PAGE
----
Marco Rubio is a Republican Senator. But he he thinks like a Socialist Democrat – that the solution to people not going to church (an outcome of which, if it is true, we heartily approve of course), to a drop in births and life expectancy, to drug dependency, to suicides “and other deaths of despair” and to anything else worth clicking one’s tongue over that goes on in a population of over 330 million, lies with government.

We must start by rejecting the false choice our politics has offered us for almost three decades. First, our financialized economy …

He is alluding to the ways in which money can make money. When you are young and in the prime of life you work for your money; when you are old you let your money work for you. You own bonds and shares. Both the investors and the companies invested in, benefit. Companies get the capital they need to produce goods and services, investors get income and increase their capital worth. It’s one of the joys of capitalism.

Why that is a bad thing for the wealth and happiness or the morals of the nation, Rubio does not explain. Financial markets do not require busy hands, the sweat of the human brow; the physical toil he apparently considers “dignified” and which alone, in his view, brings the worker satisfaction. As if happiness were best pursued at the conveyer belt or the plough or the coalface or the anvil.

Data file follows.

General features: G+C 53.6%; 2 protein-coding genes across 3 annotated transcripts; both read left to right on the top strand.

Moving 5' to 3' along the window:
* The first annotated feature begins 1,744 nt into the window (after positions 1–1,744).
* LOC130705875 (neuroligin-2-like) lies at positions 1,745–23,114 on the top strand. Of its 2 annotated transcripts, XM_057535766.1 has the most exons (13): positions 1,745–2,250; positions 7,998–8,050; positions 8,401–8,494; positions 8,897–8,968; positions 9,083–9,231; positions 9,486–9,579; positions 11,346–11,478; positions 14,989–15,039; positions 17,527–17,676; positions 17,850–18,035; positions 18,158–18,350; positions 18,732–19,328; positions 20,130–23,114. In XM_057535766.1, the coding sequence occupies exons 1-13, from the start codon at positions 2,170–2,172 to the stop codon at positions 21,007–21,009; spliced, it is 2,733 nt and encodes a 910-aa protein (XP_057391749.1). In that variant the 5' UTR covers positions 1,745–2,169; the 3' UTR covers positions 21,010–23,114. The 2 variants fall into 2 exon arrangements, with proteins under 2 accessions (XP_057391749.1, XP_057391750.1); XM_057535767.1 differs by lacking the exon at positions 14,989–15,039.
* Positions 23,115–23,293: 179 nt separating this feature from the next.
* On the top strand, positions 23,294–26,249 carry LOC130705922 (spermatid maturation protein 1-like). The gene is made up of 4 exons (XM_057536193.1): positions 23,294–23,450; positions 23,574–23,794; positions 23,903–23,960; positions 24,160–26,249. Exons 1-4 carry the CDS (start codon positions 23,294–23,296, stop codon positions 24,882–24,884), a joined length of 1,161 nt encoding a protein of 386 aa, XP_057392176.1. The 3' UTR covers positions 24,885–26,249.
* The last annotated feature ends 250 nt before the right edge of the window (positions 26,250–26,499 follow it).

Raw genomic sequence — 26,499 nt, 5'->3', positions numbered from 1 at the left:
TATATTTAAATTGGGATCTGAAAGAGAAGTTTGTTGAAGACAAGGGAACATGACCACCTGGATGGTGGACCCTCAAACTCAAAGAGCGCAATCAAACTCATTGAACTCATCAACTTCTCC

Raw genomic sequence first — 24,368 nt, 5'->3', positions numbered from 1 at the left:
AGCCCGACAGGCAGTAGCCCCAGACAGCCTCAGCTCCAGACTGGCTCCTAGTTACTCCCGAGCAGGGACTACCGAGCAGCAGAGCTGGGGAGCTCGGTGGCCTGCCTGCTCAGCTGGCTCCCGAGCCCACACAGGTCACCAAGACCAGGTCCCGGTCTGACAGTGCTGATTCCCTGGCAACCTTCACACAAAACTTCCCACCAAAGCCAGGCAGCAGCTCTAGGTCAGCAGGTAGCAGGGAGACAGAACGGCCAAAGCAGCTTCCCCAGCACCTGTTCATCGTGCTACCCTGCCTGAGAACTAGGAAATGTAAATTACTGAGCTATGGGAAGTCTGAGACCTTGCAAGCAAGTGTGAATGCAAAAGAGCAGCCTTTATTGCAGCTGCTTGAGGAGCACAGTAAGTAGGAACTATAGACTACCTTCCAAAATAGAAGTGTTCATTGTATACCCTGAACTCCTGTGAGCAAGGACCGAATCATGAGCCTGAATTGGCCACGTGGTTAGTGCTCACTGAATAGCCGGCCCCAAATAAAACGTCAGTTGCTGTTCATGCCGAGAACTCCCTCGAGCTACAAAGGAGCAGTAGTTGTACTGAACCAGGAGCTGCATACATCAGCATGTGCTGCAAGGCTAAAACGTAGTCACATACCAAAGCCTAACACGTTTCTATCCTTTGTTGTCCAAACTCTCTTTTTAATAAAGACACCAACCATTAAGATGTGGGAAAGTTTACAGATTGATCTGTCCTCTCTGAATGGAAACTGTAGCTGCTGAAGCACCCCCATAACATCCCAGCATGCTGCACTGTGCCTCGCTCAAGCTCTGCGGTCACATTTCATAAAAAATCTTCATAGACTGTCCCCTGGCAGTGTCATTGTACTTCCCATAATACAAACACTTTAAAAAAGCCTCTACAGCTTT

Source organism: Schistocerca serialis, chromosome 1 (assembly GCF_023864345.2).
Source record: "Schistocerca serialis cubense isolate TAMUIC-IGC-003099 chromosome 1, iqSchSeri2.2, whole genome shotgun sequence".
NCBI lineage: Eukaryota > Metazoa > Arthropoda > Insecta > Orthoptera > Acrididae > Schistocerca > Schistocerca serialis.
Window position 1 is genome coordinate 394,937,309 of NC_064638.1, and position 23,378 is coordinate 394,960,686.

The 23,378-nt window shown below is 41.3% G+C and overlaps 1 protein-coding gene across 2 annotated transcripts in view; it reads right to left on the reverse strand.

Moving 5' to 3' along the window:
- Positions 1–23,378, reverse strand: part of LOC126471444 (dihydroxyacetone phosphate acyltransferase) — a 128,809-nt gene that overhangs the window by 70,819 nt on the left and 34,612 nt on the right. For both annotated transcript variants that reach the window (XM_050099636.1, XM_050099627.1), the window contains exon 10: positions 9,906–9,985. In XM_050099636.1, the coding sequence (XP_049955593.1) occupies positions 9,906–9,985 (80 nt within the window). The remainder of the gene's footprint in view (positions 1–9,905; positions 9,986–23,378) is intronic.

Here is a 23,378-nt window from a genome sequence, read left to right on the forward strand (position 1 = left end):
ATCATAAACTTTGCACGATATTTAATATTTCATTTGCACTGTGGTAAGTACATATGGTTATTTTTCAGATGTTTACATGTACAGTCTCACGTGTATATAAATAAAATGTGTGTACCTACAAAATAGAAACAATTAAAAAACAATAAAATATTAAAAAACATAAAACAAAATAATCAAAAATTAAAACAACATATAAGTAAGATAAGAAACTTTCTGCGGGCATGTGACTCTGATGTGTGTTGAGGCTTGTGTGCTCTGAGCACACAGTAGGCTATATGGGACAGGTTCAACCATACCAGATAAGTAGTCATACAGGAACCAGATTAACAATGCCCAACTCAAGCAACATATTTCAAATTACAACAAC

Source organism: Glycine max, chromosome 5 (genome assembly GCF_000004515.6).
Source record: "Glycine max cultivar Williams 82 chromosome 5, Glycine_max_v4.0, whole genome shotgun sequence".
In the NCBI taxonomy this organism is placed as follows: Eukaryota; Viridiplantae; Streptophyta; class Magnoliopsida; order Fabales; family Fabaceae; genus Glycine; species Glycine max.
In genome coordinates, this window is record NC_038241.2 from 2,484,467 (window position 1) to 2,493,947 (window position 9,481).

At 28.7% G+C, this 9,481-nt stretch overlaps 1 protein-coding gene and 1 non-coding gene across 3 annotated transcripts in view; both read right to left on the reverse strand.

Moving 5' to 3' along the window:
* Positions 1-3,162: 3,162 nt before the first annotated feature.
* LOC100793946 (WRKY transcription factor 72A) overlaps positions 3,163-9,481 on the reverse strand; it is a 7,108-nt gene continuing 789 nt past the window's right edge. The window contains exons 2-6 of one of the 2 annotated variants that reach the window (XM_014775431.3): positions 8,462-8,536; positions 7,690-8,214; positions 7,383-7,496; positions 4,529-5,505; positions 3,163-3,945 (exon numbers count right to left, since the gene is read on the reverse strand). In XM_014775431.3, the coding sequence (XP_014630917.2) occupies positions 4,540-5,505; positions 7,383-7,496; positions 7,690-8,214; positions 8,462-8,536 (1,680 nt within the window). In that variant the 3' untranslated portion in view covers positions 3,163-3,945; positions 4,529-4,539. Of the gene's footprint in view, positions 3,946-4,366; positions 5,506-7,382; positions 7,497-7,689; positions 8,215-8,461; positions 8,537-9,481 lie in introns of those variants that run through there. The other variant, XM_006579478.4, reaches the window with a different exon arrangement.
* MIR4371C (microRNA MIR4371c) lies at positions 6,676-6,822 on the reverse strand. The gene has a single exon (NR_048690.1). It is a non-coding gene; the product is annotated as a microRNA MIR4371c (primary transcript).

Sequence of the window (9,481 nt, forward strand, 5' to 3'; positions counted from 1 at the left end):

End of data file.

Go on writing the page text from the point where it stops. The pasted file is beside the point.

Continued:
“Our financialized economy” was the undesirable result of government decisions, of “policy choices lawmakers have made in the past”. It makes for an undesirable “imbalance” which must be set right, he says:

[R]estoring a balance between the obligations and rights of the private sector and working Americans will require the attention of lawmakers today.

He quotes Pope Benedict (the non-Communist Pope) objecting to “the dominance of ‘largely speculative’ financial flows, detached from real production”.

He argues that money producing money is not good. That the production of material things is good.  That somehow “our financialized economy” has taken us away from a system which, while still capitalist, is geared towards community benefit rather than individual gain. (But which has never existed.) He calls it “common-good capitalism”. And he says we need to get it back.

What we need to do is restore common-good capitalism: a system of free enterprise wherein workers fulfill their obligation to work and enjoy the resultant benefits, and businesses enjoy their right to make a profit and reinvest enough to create high-productivity jobs, which is what I mean by dignified work for Americans. …

The butcher, the brewer, the baker must not give up slaughtering, brewing and baking, but must do it out of benevolence and not self-interest. They must employ workers in order to make them happy, not because their labor is needed by the employer.